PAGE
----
Modern Palm PDAs connect to Linux via USB or Bluetooth. The pilot-link software provides the command line utilities and a library that GUI apps and frameworks (such a gnome-pilot) are built on top of.
Access to the Palm PDA hardware has traditionally been done via the visor kernel module. When the Treo 600 was released I submitted a minor kernel patch that accepted by Linus that enabled the visor kernel module to handle the new Treo 600.
With the visor kernel module, a character device such as /dev/ttyUSB1 used to access the Palm PDA.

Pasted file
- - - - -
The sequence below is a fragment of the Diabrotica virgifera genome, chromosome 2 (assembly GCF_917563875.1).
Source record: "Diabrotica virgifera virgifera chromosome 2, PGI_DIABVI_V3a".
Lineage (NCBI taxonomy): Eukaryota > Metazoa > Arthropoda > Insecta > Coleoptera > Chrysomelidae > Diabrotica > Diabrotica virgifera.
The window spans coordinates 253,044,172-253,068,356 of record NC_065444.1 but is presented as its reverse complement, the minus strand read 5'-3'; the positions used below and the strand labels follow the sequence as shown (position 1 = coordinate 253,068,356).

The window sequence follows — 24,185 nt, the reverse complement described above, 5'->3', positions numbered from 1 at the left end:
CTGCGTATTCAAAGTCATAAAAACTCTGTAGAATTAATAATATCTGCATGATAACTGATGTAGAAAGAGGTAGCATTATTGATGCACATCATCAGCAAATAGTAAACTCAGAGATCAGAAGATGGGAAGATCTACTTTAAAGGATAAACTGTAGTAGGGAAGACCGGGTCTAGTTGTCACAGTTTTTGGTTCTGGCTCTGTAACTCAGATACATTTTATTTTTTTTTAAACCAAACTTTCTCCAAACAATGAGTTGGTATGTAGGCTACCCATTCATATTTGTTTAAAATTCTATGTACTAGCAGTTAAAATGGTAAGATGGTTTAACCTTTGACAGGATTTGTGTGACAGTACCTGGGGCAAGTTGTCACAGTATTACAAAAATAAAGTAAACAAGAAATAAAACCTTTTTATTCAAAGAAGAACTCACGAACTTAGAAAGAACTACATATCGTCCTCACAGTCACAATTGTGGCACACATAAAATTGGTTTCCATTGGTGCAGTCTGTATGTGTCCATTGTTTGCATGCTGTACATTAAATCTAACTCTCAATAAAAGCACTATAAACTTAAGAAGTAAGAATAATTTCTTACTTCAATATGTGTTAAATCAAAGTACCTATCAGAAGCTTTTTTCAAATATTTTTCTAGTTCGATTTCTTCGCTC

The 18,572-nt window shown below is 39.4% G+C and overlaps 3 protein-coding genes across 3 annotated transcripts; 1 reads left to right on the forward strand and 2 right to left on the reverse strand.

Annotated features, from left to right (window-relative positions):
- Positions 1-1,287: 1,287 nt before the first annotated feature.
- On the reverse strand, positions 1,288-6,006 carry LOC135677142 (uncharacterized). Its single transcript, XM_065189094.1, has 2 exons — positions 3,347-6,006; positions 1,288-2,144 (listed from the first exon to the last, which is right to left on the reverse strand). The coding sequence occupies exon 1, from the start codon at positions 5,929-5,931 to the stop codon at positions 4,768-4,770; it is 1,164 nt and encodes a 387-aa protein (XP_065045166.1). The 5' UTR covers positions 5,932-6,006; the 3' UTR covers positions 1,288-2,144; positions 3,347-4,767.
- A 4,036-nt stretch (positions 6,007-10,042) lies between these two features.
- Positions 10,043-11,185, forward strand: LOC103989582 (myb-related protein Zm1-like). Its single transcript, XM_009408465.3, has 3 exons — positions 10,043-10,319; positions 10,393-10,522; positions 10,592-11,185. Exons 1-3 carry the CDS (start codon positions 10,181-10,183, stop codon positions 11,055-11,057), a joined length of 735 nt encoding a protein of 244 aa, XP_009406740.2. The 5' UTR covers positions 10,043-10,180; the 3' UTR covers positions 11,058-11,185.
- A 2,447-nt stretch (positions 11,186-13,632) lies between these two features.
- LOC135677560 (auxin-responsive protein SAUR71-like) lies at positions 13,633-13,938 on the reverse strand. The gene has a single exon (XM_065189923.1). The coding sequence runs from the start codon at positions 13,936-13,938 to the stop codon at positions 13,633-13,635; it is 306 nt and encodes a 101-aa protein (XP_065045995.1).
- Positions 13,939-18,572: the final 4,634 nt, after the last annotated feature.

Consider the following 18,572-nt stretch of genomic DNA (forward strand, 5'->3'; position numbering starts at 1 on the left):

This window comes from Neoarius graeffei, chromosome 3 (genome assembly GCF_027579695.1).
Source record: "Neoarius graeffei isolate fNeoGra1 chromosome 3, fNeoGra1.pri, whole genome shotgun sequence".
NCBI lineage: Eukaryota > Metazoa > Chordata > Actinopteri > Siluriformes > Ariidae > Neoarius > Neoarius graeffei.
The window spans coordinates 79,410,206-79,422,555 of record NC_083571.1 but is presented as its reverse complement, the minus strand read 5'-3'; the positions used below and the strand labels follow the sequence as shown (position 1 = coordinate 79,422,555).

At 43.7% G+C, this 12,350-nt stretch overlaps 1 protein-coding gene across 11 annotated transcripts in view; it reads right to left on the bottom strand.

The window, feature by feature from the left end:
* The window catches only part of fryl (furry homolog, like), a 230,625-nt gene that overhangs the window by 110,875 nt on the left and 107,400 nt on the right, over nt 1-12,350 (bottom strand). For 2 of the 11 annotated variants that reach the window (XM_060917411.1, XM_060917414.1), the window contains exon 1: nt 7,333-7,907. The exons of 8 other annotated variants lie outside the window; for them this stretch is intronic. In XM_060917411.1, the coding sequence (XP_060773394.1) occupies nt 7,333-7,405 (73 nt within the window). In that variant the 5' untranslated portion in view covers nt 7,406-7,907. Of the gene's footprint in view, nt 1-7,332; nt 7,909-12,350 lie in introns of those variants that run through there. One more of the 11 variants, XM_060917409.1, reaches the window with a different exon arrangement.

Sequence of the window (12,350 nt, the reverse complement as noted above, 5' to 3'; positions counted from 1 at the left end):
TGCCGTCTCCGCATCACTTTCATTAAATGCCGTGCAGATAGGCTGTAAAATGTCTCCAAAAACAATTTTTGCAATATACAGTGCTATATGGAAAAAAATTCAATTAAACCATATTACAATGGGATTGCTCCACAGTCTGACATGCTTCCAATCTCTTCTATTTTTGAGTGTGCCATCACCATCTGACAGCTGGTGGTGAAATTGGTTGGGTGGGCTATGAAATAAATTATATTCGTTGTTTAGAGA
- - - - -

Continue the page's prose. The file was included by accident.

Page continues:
A new method available with pilot-link v0.12 is direct USB access via libusb. Besides being twice as fast, access via libusb gets around the problem of tricky timing issues and UDEV being slow to create to the /dev files.
With Fedora Core v5 I decided to benchmark the exact difference in speed between the visor and libusb access methods. To do this I had to recompile pilot-link with libusb support, I filed a bug to have this be enabled by default in the future.
I used pilot-xfer to back my Treo650's 15,668KB of data.
Using the visor method:
pilot-xfer -p /dev/ttyUSB1 -b /tmp/Treo650-backup-visor
Results: 415 seconds or 37.75KB/sec
Using the libusb method:
pilot-xfer -p usb: -b /tmp/Treo650-backup-libusb
Results: 201 seconds or 77.95KB/sec
The results speak for themselves. Using the libusb method is more than twice as fast as using the visor kernel module. I can't wait for pilot-link v0.12 to be officially released.